Two Florida college students say they were forced to submit to vaginal probes as part of a medical training program and were threatened with blacklisting if they declined.
A federal lawsuit against Florida's Valencia State College claims the school would "browbeat" students who did not consent to the exams, threatening to lower their grades and blacklist them in the medical community.
The plaintiffs, who were not identified, enrolled in Valencia's competitive medical diagnostic sonography program in 2013. The suit says that a second-year student who was nicknamed the "TransVag Queen" explained to them that students should undergo transvaginal ultrasound procedures to become better sonography technicians.
"During orientation, the clients were told that these were voluntary procedures. However, as time went on, it became very clear that they were not voluntary," Christopher Dillingham, a civil rights attorney in Winter Park, Florida, told NBC News.
The students allege they had to have the procedures done regularly, including by a male student, and then by other students in the program — even though there were anatomically correct simulators on which they could practice. Students also had clinical practice at hospitals, where they performed the same procedures on actual patients.
When the students expressed concerns to program chair Barbara Ball, she told them "they could find another school if they did not wish to be probed," the suit says.
The students had no privacy, the suit goes on to say, claiming they had to take their clothes off in a restroom and then walk across the classroom to the sonography stations with a towel draped over them. Once they got to the stations, the situation only got worse, it said.
"In some cases, the student would have to sexually 'stimulate' Plaintiffs in order to facilitate inserting the probe into Plaintiffs' vaginas. Plaintiffs experienced discomfort and embarrassment each time they had to endure this forced probing of their sexual organs," the lawsuit claims.
But the students claim they were told they needed to participate.
"The college's instructors retaliated against them by saying they would reduce their grades, they would blacklist them within the medical community, and they would not be able to get a job," Dillingham said.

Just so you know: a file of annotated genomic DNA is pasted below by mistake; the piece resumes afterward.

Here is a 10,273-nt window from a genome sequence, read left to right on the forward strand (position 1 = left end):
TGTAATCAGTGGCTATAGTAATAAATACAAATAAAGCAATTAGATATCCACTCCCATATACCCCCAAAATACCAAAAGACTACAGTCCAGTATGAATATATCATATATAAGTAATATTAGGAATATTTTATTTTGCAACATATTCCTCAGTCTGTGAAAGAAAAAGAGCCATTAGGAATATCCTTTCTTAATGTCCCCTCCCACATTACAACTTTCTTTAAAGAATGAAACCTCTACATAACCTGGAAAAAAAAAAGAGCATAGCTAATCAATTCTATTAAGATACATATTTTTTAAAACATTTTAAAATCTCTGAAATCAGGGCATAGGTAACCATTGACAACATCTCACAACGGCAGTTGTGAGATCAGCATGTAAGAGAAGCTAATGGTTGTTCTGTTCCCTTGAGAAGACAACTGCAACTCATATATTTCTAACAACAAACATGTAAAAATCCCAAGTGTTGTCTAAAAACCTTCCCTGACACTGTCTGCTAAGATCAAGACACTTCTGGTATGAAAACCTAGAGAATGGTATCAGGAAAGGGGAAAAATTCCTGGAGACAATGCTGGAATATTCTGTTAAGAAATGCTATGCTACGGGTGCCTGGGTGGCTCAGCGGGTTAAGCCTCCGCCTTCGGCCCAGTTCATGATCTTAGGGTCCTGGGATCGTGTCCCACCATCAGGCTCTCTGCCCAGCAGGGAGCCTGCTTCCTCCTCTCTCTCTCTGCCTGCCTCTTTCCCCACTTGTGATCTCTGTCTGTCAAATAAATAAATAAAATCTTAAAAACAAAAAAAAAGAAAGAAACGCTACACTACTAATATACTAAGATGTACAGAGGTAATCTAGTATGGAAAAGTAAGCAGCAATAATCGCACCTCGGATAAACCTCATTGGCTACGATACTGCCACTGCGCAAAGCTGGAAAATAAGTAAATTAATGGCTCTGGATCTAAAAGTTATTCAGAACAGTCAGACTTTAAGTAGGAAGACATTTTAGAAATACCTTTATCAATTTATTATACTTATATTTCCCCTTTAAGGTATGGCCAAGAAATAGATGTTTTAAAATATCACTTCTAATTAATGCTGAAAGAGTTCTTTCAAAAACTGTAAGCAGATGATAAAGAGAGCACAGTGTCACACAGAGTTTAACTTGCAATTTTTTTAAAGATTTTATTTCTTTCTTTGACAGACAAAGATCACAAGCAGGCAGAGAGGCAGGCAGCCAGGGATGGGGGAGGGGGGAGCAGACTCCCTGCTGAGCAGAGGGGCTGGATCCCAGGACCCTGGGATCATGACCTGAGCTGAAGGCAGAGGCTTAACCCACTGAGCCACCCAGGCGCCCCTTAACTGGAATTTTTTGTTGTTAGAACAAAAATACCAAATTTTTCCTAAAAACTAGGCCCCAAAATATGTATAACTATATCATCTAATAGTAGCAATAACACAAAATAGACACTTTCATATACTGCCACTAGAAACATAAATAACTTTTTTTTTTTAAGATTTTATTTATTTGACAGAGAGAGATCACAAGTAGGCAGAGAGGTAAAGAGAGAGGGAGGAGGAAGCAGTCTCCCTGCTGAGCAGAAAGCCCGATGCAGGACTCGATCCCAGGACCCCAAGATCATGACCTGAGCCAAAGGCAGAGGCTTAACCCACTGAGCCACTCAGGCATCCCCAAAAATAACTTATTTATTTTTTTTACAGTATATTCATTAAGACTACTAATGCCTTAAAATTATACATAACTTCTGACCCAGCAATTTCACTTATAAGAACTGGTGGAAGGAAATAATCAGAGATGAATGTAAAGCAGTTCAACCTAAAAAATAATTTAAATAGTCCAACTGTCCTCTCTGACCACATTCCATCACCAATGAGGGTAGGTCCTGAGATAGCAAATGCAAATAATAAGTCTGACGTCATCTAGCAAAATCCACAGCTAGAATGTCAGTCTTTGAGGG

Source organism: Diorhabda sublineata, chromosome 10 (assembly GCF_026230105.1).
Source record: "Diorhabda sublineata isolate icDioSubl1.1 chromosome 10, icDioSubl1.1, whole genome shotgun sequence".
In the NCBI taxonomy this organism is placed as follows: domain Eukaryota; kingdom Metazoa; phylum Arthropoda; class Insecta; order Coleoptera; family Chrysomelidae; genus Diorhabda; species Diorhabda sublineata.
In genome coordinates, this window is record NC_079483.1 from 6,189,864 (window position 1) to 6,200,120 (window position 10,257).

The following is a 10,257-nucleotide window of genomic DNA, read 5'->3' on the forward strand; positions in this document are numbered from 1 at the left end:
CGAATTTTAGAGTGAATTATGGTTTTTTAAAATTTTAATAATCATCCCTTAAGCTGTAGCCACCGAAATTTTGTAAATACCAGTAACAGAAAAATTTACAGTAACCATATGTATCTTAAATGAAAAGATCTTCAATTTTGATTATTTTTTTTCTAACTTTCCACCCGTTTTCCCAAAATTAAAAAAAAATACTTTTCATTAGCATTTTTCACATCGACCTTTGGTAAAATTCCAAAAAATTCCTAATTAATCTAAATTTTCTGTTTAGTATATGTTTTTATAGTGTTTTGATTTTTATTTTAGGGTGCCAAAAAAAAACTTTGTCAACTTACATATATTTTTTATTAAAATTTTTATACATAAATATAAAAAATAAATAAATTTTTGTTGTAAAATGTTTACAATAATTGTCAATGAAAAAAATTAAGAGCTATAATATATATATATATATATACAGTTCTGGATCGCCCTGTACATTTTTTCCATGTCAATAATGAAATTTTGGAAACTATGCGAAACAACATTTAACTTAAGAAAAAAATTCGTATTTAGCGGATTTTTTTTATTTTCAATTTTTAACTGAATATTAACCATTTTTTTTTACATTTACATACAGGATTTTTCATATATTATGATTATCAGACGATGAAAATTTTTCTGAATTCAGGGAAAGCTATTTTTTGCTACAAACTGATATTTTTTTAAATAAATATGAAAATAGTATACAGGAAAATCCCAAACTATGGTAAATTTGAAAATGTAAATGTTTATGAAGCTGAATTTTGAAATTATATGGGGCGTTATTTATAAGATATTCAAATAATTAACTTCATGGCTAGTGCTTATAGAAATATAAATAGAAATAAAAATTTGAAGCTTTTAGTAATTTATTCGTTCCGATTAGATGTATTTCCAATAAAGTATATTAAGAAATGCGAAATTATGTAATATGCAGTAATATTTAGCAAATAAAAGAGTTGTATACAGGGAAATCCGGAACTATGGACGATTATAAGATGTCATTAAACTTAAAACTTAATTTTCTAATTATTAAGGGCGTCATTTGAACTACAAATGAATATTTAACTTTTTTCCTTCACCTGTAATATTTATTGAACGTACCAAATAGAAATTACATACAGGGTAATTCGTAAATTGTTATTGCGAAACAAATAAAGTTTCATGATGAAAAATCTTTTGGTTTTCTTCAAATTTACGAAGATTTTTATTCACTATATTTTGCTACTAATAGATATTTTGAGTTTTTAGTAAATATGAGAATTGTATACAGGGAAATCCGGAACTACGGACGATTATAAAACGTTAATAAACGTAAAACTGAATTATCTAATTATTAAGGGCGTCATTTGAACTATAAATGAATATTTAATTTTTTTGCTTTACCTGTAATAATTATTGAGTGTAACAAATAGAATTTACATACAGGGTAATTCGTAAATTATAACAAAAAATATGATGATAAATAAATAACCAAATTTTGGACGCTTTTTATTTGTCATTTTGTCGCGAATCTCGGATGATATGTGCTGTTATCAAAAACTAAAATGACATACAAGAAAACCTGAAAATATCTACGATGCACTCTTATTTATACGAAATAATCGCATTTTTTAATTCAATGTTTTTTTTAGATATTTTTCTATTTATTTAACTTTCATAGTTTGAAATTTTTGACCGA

Valencia, which serves nearly 70,000 students across its five campuses, said it had not been served the lawsuit yet and therefore couldn't comment on the specific allegations, but said it was reviewing the sonography procedure practices in its classrooms.
"The use of volunteers—including fellow students—for medical sonography training is a nationally accepted practice. Valencia's sonography program has upheld the highest standards with respect to ultrasound scanning for educational purposes, including voluntary participation and professional supervision by faculty in a controlled laboratory setting," the college said in a statement. "Nonetheless, we continue to review this practice and others to ensure that they are effective and appropriate for the learning environment."
Various researchers have studied peer physical examination among medical students. A 2012 study on first-year medical students' willingness to participate in such exams found that attitudes depended on what region of the body was being studied: "Low-sensitivity examinations," such as hands or the head, were generally accepted, but there were differences depending on the gender of the student and the gender of the examination partner.
The lawsuit was filed Thursday in Orlando, but Dillingham did not have the exact date the college would be served. The students are seeking tuition and textbook reimbursement and unspecified damages and are suing for being deprived of liberty rights, including their First Amendment right to "voice disapproval" of the coerced probes.
The three instructors named in the lawsuit did not return requests for comment from NBC News.
This story originally appeared on NBC News